All too often, the idea of being alone has a negative connotation. That's because it's associated with the word lonely. But getting to the point where you enjoy being alone—and, dare we say, feel happy alone—is a powerful place to be, and one that can be very grounding and rewarding once you’re comfortable in it.

In order to feel happy alone, you must first build a relationship with yourself. “This involves actually getting to know yourself, as you would anyone else you wanted to build a relationship with,” explains Nancy Colier, psychotherapist and author of The Emotionally Exhausted Woman.

Colier adds that “while you may think you already know yourself, maybe more than you want to know, most of what you know is probably about who you should be and shouldn’t be, as opposed to who you really are.”

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In that sense, getting to know yourself unapologetically is the first step to learning how to love yourself and be happy alone. Here's an expert guide to finding happiness alone.

Become your own best friend

First of all, be mindful of self-judgments that might arise when spending time focusing on yourself, and remember that putting yourself first is a healthy move. “As women, we’re taught to be selfless, to take care of others’ needs over our own, and if possible, to have no needs of our own,” says Colier. “If we put ourselves on the list of people who matter, if we choose to spend time with ourselves, we’re often labeled selfish and entitled.”

Colier says it might be helpful to acknowledge the loss up until this point of not having experienced true love for yourself or even happiness in solitude. You can also do a small ritual like burning a candle or journaling to signify the start of your personal journey to loving yourself and appreciating being alone. “Journaling can be a wonderful way to discover new things about ourselves and gain deeper insights into who we are," says Kristin Wilson, a counselor and chief experience officer at Newport Healthcare.Writing in a journal can provide an emotional release and offer a place for us to be completely honest and authentic with ourselves,” she adds.

Strengthen that connection to yourself

Loneliness can be harmful to both our physical and mental health, so it is important to tackle feelings of loneliness as they arise. But ending loneliness doesn’t necessarily mean adding more people to your life.

“When we feel lonely, we immediately set out to expand our circle of people, convinced that more intimacy with others is the answer to our emptiness,” says Colier. “While this approach can be helpful, the most profound form of loneliness we experience comes from our disconnection with ourselves.”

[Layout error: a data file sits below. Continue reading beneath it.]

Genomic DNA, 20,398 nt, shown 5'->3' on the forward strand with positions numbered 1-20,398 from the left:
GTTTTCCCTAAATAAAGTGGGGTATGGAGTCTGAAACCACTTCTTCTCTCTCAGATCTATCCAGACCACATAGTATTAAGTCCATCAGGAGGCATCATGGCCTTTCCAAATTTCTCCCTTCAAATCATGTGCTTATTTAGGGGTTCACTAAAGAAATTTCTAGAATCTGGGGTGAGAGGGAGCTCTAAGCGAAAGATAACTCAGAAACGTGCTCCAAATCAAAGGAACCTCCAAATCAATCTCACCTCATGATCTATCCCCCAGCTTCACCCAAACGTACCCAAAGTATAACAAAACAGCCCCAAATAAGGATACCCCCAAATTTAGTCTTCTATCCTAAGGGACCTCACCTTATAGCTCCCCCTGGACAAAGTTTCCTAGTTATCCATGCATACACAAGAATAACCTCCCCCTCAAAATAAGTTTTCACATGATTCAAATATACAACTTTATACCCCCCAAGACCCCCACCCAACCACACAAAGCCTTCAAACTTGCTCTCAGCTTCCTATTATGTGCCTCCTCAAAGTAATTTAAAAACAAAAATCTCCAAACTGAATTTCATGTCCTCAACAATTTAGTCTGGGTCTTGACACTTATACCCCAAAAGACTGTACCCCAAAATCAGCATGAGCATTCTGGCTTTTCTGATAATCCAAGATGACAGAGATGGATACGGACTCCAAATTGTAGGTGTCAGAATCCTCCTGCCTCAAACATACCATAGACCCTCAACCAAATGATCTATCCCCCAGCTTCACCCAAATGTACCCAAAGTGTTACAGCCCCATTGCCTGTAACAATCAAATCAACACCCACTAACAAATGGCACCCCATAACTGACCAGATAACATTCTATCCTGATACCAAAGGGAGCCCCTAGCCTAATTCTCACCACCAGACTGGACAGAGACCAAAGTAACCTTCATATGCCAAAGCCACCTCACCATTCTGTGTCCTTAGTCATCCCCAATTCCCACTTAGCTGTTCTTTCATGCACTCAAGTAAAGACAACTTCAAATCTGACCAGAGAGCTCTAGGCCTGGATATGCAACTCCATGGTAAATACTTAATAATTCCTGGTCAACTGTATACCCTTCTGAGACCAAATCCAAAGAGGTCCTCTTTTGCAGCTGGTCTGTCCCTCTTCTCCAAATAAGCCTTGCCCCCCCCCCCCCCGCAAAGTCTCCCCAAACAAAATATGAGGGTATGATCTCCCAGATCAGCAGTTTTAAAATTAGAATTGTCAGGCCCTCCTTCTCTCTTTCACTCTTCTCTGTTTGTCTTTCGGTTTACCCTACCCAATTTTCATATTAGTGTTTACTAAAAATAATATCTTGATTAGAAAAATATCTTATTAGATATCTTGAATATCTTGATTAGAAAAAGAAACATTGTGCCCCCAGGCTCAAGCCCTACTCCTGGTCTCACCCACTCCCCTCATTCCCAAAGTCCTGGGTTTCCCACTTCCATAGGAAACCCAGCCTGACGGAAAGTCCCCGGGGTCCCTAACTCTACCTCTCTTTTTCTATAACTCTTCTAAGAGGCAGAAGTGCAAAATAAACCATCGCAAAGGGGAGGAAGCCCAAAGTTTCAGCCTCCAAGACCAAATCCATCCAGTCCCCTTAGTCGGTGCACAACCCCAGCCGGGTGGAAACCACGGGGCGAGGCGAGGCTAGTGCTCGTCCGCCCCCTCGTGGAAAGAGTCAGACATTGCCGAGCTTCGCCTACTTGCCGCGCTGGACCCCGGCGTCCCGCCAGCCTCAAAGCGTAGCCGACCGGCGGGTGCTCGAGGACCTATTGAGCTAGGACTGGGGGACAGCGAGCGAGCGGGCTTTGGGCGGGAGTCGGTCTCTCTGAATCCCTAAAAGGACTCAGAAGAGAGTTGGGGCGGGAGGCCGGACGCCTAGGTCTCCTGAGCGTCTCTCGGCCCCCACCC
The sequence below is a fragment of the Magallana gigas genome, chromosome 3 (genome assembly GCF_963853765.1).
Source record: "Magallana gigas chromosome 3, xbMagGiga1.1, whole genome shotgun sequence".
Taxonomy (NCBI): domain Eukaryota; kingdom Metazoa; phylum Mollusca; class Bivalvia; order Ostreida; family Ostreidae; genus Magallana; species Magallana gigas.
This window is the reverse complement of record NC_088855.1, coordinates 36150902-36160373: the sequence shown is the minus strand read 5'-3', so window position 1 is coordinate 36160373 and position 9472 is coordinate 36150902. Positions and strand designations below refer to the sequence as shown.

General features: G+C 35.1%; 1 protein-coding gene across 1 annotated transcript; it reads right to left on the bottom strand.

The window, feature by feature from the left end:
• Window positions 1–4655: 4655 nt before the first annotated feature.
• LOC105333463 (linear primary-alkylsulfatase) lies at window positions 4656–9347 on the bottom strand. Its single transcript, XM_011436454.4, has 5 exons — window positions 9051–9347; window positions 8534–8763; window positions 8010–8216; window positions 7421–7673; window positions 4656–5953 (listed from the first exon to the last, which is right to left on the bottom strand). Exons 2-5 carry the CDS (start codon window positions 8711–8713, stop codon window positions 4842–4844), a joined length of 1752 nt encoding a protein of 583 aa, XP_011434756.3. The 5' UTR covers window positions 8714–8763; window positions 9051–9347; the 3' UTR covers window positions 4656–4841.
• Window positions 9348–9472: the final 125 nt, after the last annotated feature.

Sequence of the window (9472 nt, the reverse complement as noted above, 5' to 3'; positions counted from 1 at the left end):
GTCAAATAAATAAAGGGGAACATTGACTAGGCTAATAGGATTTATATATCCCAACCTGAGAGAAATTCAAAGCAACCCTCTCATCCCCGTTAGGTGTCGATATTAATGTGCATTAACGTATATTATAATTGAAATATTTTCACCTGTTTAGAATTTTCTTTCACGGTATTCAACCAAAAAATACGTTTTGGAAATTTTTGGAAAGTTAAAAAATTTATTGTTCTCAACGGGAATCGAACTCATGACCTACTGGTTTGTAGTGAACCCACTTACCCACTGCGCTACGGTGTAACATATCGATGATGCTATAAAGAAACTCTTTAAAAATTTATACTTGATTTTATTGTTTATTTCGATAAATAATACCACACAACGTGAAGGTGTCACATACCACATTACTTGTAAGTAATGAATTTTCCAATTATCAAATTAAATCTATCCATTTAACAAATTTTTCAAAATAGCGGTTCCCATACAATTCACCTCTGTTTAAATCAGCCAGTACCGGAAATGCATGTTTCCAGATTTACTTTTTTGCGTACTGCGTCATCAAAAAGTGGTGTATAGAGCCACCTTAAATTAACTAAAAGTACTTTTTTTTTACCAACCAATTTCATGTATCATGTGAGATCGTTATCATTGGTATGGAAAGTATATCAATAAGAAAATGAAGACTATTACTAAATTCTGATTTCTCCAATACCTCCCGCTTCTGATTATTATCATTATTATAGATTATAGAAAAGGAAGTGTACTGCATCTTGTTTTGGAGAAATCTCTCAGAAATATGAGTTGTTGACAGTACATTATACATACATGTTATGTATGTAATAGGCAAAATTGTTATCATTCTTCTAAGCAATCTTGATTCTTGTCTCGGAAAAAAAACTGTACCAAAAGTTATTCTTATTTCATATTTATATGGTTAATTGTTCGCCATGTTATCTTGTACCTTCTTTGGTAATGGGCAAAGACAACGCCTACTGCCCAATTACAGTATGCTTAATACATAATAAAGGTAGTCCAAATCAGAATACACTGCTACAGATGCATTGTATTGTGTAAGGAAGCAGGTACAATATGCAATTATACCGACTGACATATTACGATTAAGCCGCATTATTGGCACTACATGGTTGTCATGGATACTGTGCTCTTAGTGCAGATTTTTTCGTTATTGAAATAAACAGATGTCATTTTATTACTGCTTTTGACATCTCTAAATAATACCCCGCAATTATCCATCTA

To mend that rift, start by getting curious about who you are, what you really feel in certain situations, and what you truthfully want out of life. “When you start paying attention to and relating to yourself with curiosity and kindness, as a destination and someone worth knowing, a new kind of intimacy forms, an intimacy with yourself, which, in fact, is the most reliable remedy for loneliness,” Colier says.

Focus on your desires, not your duties.

First, examine the amount the time you spend on social media, then “take a step back so you’re not focused on what others are doing or feel that you are missing out on something,” says Wilson. “Mindless scrolling can often leave us feeling sad and lonely.”

Once you've unplugged a bit, try unpacking your narrative and core belief about what it means to spend time with yourself, says Colier. Think about what’s getting in the way of enjoying that time: “Do you think it makes you a bad person to want to be in ‘just’ your own company? Does time with yourself mean that you cannot spend time with others, that it’s either-or?” Says Colier, “Enjoying time with yourself requires evolving your idea of yourself, from someone whose purpose is to pay attention to and serve others, to someone who’s deserving of your own attention—for the simple reason that you want and need it.”

When spending time alone, keep the focus on “What do I want?” Colier says that so much of how we spend our time is based around the question “What should I do?” Instead, “When you allow yourself to live from want, time with yourself has the possibility of being joyful and genuinely nourishing,” she says.